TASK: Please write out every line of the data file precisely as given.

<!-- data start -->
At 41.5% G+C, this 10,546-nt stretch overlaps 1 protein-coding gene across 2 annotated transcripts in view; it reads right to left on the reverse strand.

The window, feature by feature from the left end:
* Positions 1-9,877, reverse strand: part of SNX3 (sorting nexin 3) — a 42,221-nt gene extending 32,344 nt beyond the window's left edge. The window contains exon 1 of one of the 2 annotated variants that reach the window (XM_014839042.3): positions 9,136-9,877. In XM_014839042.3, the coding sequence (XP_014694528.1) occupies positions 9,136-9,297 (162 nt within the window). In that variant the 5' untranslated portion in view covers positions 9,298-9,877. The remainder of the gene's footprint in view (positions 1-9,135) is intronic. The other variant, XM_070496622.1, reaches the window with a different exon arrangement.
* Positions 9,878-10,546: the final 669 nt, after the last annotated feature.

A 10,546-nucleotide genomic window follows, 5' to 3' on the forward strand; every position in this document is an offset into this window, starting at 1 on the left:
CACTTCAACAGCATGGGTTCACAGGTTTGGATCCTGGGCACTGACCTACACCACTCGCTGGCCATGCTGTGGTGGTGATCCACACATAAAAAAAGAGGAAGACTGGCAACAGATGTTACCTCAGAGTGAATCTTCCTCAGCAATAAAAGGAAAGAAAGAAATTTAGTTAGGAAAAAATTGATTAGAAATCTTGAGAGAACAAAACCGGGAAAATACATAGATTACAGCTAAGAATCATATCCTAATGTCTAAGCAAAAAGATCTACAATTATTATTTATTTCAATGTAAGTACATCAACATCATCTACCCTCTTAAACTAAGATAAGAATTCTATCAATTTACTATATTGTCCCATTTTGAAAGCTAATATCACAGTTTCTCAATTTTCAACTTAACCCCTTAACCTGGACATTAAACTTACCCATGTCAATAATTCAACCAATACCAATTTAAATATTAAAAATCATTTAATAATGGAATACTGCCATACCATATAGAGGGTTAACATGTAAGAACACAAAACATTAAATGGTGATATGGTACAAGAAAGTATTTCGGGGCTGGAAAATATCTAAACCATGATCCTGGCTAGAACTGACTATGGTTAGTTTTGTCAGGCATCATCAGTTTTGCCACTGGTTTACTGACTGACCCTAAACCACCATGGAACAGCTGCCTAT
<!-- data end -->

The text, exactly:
At 41.5% G+C, this 10,546-nt stretch overlaps 1 protein-coding gene across 2 annotated transcripts in view; it reads right to left on the reverse strand.

The window, feature by feature from the left end:
* Positions 1-9,877, reverse strand: part of SNX3 (sorting nexin 3) — a 42,221-nt gene extending 32,344 nt beyond the window's left edge. The window contains exon 1 of one of the 2 annotated variants that reach the window (XM_014839042.3): positions 9,136-9,877. In XM_014839042.3, the coding sequence (XP_014694528.1) occupies positions 9,136-9,297 (162 nt within the window). In that variant the 5' untranslated portion in view covers positions 9,298-9,877. The remainder of the gene's footprint in view (positions 1-9,135) is intronic. The other variant, XM_070496622.1, reaches the window with a different exon arrangement.
* Positions 9,878-10,546: the final 669 nt, after the last annotated feature.

A 10,546-nucleotide genomic window follows, 5' to 3' on the forward strand; every position in this document is an offset into this window, starting at 1 on the left:
CACTTCAACAGCATGGGTTCACAGGTTTGGATCCTGGGCACTGACCTACACCACTCGCTGGCCATGCTGTGGTGGTGATCCACACATAAAAAAAGAGGAAGACTGGCAACAGATGTTACCTCAGAGTGAATCTTCCTCAGCAATAAAAGGAAAGAAAGAAATTTAGTTAGGAAAAAATTGATTAGAAATCTTGAGAGAACAAAACCGGGAAAATACATAGATTACAGCTAAGAATCATATCCTAATGTCTAAGCAAAAAGATCTACAATTATTATTTATTTCAATGTAAGTACATCAACATCATCTACCCTCTTAAACTAAGATAAGAATTCTATCAATTTACTATATTGTCCCATTTTGAAAGCTAATATCACAGTTTCTCAATTTTCAACTTAACCCCTTAACCTGGACATTAAACTTACCCATGTCAATAATTCAACCAATACCAATTTAAATATTAAAAATCATTTAATAATGGAATACTGCCATACCATATAGAGGGTTAACATGTAAGAACACAAAACATTAAATGGTGATATGGTACAAGAAAGTATTTCGGGGCTGGAAAATATCTAAACCATGATCCTGGCTAGAACTGACTATGGTTAGTTTTGTCAGGCATCATCAGTTTTGCCACTGGTTTACTGACTGACCCTAAACCACCATGGAACAGCTGCCTAT